Five stone tools, originally gathered in Victoria by non-Indigenous collectors but later identified in a museum in Israel, returned to the care of the Wurundjeri Woi-Wurrung Cultural Heritage Aboriginal Corporation during a ceremony at AIATSIS today.
The return of these tools is the result of over four years of work by AIATSIS. Discussions with the Israel Museum in Jerusalem from 2019 onwards led to the return to Australia in 2020 of over 1800 objects in the Carl Shipman collection held there. Months of research followed to confirm the source communities for the returned objects.
This handover to Wurundjeri Woi-Wurrung community is the first parcel of objects from the Carl Shipman collection to go back into the care of the relevant community.
AIATSIS leads the Return of Cultural Heritage program that seeks the repatriation of cultural heritage materials held in collections outside of Australia.
It was in the 1970s that Mr Carl Shipman, a refugee from Europe who made a successful life in Australia, donated the collection that included these stone tools to the Israel Museum. He had built this and other collections over decades.
AIATSIS learned of Mr Shipman’s collection in 2019, after a delegation of Indigenous representatives visited the Israel Museum. Collaboration between AIATSIS and the museum led to the museum’s offer to return the collection to Australia to begin the process of identification and eventual return to the source communities. Representing the community at today’s event was Wurundjeri Elder Ron Jones.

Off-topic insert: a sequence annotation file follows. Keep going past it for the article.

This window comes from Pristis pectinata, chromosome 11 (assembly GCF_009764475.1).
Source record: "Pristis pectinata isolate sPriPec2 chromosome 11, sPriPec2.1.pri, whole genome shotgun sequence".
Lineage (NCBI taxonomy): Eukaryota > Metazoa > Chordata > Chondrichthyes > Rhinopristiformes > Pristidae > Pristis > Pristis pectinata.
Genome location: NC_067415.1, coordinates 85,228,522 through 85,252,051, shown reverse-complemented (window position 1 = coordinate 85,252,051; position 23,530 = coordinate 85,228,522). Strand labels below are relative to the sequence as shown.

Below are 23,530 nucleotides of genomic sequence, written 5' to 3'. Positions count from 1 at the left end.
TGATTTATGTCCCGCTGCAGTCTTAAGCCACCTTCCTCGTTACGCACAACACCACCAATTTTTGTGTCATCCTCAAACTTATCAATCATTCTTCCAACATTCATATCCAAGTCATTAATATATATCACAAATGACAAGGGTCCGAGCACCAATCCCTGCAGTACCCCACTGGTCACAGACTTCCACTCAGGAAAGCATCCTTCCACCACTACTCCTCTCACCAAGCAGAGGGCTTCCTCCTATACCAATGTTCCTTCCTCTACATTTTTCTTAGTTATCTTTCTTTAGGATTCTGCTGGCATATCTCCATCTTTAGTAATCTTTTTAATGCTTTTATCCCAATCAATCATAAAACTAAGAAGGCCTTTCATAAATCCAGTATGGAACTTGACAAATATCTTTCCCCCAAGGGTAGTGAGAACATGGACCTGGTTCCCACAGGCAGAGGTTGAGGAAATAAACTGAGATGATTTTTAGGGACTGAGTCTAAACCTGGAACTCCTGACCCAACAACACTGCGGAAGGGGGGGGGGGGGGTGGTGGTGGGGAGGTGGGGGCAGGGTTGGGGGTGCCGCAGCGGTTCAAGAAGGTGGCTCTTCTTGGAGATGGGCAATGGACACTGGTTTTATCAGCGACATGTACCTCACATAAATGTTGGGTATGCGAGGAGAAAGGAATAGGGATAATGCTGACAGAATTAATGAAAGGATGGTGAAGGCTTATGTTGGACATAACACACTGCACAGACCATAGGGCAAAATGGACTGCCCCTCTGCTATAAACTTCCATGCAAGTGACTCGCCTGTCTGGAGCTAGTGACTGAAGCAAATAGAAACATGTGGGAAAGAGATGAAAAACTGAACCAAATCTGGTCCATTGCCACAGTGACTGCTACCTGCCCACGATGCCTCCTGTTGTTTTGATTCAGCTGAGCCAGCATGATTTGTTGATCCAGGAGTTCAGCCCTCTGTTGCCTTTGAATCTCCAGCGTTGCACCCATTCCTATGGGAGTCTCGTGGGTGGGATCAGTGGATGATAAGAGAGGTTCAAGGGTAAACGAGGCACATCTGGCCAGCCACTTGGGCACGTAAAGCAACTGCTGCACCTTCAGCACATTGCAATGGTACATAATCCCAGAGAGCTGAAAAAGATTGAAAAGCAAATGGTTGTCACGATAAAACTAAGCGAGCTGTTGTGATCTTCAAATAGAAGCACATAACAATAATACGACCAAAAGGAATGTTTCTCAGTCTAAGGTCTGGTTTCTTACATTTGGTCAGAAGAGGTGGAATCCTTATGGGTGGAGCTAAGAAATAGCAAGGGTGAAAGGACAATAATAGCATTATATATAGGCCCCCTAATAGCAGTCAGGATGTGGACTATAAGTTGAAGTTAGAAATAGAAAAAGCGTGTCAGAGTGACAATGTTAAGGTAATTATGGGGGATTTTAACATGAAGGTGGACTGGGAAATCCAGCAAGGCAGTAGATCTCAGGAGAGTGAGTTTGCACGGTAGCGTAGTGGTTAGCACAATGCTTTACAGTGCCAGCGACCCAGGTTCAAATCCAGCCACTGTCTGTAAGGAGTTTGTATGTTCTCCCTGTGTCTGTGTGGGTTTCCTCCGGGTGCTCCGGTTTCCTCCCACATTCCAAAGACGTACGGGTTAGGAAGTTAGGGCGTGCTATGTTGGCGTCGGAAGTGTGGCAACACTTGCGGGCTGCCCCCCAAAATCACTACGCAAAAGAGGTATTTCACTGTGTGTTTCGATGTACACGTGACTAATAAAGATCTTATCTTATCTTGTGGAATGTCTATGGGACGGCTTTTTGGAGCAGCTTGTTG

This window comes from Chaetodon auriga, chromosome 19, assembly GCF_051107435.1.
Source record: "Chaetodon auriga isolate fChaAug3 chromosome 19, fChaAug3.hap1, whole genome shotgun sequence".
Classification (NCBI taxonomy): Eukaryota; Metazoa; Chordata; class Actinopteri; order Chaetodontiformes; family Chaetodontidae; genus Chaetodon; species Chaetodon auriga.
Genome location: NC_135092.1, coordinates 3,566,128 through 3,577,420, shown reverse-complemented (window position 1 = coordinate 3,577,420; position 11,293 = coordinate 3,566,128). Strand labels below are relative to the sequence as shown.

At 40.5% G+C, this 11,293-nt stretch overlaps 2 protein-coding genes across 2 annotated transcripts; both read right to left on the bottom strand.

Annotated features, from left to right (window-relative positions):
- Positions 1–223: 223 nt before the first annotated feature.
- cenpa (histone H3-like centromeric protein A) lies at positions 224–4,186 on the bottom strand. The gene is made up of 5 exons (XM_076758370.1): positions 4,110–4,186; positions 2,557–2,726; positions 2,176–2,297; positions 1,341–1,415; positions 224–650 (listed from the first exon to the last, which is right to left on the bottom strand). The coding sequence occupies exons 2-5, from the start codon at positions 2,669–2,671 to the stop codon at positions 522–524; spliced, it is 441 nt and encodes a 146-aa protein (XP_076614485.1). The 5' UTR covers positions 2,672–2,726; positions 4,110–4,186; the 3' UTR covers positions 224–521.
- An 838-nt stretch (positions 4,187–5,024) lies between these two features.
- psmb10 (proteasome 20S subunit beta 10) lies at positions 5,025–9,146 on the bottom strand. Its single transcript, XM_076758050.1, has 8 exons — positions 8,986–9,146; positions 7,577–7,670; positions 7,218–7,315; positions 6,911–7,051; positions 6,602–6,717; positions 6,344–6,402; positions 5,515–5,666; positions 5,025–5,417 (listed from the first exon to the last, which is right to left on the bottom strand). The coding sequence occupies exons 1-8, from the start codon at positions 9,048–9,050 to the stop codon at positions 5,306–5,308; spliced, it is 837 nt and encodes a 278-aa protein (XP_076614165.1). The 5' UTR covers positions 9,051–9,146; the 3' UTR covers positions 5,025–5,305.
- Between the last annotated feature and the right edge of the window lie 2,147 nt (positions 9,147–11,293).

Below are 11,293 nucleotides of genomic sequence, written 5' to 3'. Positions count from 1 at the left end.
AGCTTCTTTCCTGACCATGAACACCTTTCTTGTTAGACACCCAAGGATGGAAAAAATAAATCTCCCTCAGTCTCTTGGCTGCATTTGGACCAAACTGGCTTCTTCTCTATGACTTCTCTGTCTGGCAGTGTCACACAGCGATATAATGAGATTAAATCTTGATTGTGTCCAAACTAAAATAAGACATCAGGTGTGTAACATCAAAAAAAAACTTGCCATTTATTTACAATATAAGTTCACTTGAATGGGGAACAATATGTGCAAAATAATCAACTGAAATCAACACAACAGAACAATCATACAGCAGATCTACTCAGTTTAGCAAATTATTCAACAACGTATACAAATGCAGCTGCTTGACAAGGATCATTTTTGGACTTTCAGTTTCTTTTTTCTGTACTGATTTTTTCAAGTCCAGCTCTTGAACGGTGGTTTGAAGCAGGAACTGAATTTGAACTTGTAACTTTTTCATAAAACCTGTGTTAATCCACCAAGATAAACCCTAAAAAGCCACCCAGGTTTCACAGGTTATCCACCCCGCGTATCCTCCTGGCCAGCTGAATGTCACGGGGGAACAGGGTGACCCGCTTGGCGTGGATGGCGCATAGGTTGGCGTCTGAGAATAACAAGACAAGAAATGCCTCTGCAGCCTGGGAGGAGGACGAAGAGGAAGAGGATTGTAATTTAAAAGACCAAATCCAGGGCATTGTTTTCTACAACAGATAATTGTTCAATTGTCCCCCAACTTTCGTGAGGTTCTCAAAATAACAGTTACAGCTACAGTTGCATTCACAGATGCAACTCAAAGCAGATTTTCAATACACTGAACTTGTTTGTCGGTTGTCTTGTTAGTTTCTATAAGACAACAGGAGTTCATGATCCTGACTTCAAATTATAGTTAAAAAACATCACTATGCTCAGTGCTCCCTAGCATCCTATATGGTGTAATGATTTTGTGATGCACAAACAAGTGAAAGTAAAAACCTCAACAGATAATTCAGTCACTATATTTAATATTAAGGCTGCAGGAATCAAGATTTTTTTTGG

‘I don’t call them artefacts I call them I call them the best Aussie tools ever made,’ Mr Jones said.
‘They last for thousands of years.
‘The significance of finding just one tool proves that our people, over thousands of years, have passed through that area following in their ancestors’ footsteps. The tools tell us that our people were occupying this land. It is very significant that a lot more of our younger generation want to learn about stone tools and things like that.’
The AIATSIS CEO, Craig Ritchie, speculated on how long the stone tools may have been absent from their community.
‘Today we are completing unfinished business from many, many decades ago,’ Mr Ritchie said. ‘It may be that these five stone tools have been away from home, away from Community, for a century or even longer.
‘Each of these five stone tools, as with some others in the Carl Shipman collection, is inscribed with the location from which it was sourced. However, there was little other information available.
‘Over several months since the tools arrived in Australia my colleagues conducted extensive research to confirm the source community.
‘These are tools that your ancestors once held, once used in their daily lives. They link today’s Community directly to those ancestors. The story of the stone tools is a part of the story of the First Nations peoples of this continent. At AIATSIS, our task is to help tell that story.
‘In this work in returning objects, we aim for respectful and productive relationships with those communities whose material is held in collecting institutions overseas. But we also aim for respectful relationships with the museums and other collectors who hold those materials. From respectful relationships come results that benefit all.’
While in Canberra, Wurundjeri Woi-Wurrung Elder Ron Jones also took the opportunity to explore material related to Wurundjeri country and community in the AIATSIS Collection.
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